In a piece titled, The Artificiality of Corporations, the Daily Bell notes that the modern corporation is a relatively new Anglo-American invention. I believe the primacy of this artificial construct -the corporation – to our modern political discourse and economic reality backs our argument that rather than ‘Modern Austrian’ as the author calls them, we should name it – the American School, a new official branch of economic theory.
We no longer live in a time of the long process of the fall of the divine right of Kings (from John Locke to Adam Smith to Frédéric Bastiat); nor do we live in a time (as did Menger, Mises and Hayek) when the great Russian and Austrian-Hungarian empires were collapsing and tens of millions of peasants were suddenly free to empower mad men with mad ideologies who had stepped into the post-emperor power vacuum.
We live in our own time of a different sort of world order and reality to those that came before. And yet we have limited ourselves to an ideological and economic framework for a time of emperors who ruled over a world of less than a billion people. You can posit your own theories below as to why we have not moved on.
But if you want to start examining where we are today, it helps to look to the past to see what we as a nation thought previously about certain matters; so here is what Jefferson said on corporations:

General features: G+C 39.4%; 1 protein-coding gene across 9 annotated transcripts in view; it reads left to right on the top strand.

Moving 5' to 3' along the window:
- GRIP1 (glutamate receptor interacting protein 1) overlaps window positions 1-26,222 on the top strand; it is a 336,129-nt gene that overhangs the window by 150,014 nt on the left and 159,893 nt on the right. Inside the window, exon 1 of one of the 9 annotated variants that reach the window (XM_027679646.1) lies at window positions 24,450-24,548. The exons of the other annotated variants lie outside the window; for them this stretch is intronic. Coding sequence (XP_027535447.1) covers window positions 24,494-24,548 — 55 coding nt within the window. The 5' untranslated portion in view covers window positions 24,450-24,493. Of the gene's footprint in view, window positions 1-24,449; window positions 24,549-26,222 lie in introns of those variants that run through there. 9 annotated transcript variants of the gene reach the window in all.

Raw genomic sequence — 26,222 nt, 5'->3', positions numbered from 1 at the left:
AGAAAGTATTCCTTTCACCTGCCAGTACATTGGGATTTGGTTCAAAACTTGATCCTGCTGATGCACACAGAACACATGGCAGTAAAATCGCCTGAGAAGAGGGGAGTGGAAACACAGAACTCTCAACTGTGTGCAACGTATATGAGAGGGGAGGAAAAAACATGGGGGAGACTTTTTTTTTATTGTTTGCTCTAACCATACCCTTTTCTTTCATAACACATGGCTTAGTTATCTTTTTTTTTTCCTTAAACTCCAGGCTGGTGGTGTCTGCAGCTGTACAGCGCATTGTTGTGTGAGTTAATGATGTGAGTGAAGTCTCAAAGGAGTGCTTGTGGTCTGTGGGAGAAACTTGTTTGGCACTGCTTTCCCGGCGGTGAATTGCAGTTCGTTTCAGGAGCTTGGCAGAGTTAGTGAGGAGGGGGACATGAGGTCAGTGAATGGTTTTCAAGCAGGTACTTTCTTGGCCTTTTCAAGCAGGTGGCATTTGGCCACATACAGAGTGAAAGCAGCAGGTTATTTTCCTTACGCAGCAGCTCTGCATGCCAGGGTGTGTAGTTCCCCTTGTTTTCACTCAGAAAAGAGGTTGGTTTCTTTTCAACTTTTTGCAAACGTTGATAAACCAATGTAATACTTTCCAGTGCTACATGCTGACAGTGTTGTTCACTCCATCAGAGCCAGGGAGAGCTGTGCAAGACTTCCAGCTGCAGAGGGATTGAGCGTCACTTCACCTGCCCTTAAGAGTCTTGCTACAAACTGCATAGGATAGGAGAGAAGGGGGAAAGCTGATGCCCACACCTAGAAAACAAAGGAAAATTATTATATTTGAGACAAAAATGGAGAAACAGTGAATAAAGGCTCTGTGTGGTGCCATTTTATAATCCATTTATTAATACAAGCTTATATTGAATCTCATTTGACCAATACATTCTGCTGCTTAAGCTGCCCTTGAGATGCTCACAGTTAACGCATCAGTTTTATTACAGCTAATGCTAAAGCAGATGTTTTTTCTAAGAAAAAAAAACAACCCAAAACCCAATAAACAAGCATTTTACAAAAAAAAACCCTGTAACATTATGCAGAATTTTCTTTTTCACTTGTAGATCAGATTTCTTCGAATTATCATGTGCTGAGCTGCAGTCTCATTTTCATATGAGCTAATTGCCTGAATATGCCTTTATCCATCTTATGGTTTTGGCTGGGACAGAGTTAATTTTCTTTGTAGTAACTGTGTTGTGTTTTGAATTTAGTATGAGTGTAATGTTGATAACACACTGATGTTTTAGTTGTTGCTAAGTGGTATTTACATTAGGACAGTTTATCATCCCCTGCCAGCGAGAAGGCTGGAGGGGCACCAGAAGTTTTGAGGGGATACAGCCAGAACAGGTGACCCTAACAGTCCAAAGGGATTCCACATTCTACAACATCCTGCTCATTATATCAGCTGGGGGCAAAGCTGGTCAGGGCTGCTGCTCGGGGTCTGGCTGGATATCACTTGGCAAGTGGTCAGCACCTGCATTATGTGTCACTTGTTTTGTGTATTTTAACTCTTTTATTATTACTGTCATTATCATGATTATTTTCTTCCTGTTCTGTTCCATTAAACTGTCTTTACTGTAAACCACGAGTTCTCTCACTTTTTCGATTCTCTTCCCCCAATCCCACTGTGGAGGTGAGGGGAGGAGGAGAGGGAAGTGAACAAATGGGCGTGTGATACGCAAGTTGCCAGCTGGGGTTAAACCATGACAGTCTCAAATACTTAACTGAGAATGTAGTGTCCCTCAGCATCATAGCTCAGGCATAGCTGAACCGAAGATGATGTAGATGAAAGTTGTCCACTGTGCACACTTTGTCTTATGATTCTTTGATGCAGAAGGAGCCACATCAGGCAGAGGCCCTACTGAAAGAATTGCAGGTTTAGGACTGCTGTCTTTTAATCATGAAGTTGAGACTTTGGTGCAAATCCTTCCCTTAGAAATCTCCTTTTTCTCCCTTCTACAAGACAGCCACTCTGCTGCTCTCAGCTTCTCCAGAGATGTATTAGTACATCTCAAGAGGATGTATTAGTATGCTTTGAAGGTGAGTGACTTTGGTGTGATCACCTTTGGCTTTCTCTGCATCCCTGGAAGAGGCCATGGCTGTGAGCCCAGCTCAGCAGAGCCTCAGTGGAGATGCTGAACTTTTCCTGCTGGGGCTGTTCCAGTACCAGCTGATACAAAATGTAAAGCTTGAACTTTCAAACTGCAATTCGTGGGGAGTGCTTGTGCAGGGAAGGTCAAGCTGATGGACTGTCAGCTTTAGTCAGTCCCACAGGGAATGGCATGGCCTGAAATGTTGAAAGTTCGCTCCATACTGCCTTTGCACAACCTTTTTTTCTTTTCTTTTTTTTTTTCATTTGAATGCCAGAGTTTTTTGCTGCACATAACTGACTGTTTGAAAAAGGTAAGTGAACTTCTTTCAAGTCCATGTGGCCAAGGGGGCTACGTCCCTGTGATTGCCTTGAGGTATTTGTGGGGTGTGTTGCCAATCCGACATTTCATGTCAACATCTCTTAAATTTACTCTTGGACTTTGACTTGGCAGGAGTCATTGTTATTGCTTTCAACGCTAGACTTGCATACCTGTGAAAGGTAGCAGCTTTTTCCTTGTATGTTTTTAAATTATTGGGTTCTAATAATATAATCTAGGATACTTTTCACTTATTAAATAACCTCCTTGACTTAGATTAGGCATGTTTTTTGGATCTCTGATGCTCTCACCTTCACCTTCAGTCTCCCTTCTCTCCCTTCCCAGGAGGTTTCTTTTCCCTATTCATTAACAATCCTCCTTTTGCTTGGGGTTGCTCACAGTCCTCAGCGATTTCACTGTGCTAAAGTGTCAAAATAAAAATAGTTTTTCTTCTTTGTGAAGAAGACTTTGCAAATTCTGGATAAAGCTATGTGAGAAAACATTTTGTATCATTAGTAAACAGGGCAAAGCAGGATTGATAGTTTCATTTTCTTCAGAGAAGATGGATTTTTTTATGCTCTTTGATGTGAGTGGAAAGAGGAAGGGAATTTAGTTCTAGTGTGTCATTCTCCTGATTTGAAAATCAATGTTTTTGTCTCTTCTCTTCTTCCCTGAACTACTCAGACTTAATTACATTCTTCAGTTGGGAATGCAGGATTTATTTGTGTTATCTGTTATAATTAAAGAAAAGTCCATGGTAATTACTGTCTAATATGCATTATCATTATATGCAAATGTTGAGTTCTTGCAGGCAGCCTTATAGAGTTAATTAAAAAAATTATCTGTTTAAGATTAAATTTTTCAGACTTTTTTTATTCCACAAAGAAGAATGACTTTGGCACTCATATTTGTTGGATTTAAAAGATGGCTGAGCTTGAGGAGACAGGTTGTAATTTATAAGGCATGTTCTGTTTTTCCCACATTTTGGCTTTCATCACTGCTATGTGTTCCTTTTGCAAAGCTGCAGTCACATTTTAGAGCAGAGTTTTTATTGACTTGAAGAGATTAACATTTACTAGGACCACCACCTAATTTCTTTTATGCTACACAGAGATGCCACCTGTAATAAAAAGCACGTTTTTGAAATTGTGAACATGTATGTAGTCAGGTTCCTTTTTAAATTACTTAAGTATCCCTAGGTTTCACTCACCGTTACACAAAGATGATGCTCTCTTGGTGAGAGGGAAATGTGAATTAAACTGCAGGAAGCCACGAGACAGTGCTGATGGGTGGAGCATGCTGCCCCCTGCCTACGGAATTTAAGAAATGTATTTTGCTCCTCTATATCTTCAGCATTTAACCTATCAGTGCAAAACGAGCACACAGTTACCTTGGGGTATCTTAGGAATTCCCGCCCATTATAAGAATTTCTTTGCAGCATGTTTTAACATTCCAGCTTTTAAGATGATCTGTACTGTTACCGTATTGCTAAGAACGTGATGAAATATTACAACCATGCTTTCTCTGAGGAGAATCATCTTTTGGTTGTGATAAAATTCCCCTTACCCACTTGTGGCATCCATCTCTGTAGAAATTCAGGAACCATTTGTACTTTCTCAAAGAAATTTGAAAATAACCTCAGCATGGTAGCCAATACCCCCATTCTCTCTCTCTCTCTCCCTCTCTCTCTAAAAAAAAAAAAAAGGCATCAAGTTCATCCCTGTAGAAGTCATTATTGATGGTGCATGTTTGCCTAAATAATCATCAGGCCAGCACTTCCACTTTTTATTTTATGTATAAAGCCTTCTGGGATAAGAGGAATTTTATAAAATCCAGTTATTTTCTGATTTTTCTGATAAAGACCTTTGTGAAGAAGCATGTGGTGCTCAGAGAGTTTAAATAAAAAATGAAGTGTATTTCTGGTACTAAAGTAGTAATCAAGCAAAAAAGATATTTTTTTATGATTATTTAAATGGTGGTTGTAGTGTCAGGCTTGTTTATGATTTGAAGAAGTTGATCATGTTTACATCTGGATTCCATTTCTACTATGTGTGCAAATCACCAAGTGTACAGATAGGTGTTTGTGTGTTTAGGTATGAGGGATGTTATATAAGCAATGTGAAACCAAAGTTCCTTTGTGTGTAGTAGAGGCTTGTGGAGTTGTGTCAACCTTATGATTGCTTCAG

Thomas Jefferson apparently had no higher admiration for corporations than central banks. “I hope we shall crush in its birth the aristocracy of our monied corporations which dare already to challenge our government to a trial of strength, and bid defiance to the laws of our country,” Thomas Jefferson wrote in 1816.
Obviously, Jefferson’s opinion expressed above would not find support from the American School today, which would assert instead that the corporation is merely the “free associations of individuals pooling their capital” and that it is, in fact, the evil of government that would seek to challenge the power of corporations – almost the exact opposite of what Jefferson had opined in 1816.
Thomas Jefferson also wrote in 1825 in a private letter to William Branch Giles; something that sounds like what Occupy Wall Street would have been in a pre-American School time:
[The younger generation] having nothing in them of the feelings or principles of ’76, now look to a single and splendid government of an aristocracy, founded on banking institutions, and monied incorporations under the guise and cloak of their favored branches of manufactures, commerce and navigation, riding and ruling over the plundered ploughman and beggared yeomanry.”
Notice that this dynamic is something you continue to see at the competing party conferences – each team has their favored branch of corporation – the Tea Party loves their Military Industrial Complex and want more power and money diverted to these corporations. The Dems want more power and money diverted to the copyright and intellectual property cartels. And the old school Republican want it all diverted to Big Oil and Big Ag. But united they all are in placing the corporation above all else, and presided over by an aristocracy of political families and/or politicians bestowed with an almost divine right, certainly an existence beyond the laws of mere mortals.